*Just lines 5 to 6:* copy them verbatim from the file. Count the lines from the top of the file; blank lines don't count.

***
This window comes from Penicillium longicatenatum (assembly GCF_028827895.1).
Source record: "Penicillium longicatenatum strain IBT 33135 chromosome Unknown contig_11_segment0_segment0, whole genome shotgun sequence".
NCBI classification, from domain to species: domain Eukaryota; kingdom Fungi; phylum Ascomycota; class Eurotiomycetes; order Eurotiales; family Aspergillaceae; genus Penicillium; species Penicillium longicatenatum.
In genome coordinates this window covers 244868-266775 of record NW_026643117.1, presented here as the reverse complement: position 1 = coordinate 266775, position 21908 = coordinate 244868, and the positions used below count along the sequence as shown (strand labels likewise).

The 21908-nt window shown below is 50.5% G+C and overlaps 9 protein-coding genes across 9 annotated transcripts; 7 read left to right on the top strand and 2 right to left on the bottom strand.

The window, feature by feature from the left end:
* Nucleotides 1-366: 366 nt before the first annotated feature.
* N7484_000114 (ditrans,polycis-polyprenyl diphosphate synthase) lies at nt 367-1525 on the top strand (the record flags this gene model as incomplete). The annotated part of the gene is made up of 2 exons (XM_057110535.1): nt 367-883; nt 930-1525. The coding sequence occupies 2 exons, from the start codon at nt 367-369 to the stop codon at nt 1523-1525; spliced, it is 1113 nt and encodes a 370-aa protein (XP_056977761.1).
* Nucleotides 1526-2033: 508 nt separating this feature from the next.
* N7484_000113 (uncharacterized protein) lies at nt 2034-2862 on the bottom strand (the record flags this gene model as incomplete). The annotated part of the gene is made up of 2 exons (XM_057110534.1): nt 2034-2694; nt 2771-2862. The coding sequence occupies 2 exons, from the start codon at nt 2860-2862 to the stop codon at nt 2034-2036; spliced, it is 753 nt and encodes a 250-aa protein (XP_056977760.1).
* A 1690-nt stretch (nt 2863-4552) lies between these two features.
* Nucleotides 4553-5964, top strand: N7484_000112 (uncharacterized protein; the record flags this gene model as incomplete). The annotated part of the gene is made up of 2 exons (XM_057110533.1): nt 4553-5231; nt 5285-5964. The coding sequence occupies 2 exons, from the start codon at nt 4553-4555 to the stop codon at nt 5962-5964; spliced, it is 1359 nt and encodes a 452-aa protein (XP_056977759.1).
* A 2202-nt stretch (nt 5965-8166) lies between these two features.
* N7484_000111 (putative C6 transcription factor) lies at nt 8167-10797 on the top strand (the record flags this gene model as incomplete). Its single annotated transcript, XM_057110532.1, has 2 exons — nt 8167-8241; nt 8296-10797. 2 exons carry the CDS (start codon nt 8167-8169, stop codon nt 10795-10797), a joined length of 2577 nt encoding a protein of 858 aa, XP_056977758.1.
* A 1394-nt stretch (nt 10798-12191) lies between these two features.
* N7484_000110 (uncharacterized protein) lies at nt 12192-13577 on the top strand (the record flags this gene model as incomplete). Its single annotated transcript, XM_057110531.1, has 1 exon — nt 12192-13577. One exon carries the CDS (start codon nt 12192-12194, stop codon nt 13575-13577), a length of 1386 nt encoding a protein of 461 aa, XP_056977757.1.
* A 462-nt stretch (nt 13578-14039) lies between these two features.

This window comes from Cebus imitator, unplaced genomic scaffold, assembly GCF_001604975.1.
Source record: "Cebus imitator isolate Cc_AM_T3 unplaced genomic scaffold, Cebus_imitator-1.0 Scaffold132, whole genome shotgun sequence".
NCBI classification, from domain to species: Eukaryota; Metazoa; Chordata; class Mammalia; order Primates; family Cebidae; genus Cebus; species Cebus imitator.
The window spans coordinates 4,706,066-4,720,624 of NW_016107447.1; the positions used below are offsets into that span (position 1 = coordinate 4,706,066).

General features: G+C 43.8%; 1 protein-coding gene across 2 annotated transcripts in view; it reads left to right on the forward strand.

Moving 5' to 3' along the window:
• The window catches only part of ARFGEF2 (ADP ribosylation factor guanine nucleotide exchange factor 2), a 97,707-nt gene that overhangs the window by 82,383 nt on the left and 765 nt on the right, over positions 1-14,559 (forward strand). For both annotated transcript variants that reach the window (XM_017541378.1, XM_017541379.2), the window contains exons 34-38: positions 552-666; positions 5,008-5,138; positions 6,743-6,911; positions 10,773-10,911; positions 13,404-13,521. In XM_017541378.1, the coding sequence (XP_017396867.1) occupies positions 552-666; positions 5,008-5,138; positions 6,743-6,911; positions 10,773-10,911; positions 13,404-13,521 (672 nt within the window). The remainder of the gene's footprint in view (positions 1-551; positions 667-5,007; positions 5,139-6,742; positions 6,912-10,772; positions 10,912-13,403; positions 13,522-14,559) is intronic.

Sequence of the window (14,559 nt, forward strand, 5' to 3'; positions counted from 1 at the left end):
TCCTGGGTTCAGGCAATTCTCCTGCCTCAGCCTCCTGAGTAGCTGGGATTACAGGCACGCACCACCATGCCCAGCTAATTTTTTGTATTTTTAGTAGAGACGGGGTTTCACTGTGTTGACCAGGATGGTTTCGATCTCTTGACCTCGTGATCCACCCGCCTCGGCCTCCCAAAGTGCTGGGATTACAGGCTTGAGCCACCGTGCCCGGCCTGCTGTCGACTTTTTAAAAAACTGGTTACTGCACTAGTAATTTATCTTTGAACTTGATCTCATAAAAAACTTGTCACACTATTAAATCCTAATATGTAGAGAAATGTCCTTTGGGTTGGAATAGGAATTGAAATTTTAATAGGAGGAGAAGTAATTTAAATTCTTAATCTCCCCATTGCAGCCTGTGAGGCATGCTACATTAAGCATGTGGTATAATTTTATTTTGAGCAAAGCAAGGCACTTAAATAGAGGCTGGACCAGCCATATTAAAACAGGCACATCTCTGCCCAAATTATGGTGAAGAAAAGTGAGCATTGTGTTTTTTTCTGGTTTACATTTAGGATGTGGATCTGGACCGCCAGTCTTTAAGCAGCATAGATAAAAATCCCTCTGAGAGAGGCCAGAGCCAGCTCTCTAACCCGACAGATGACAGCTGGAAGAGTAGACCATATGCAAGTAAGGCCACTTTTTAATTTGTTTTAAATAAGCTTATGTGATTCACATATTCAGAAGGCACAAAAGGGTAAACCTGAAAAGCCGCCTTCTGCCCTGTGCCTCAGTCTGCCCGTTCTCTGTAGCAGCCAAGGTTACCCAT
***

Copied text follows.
The 21908-nt window shown below is 50.5% G+C and overlaps 9 protein-coding genes across 9 annotated transcripts; 7 read left to right on the top strand and 2 right to left on the bottom strand.

The window, feature by feature from the left end: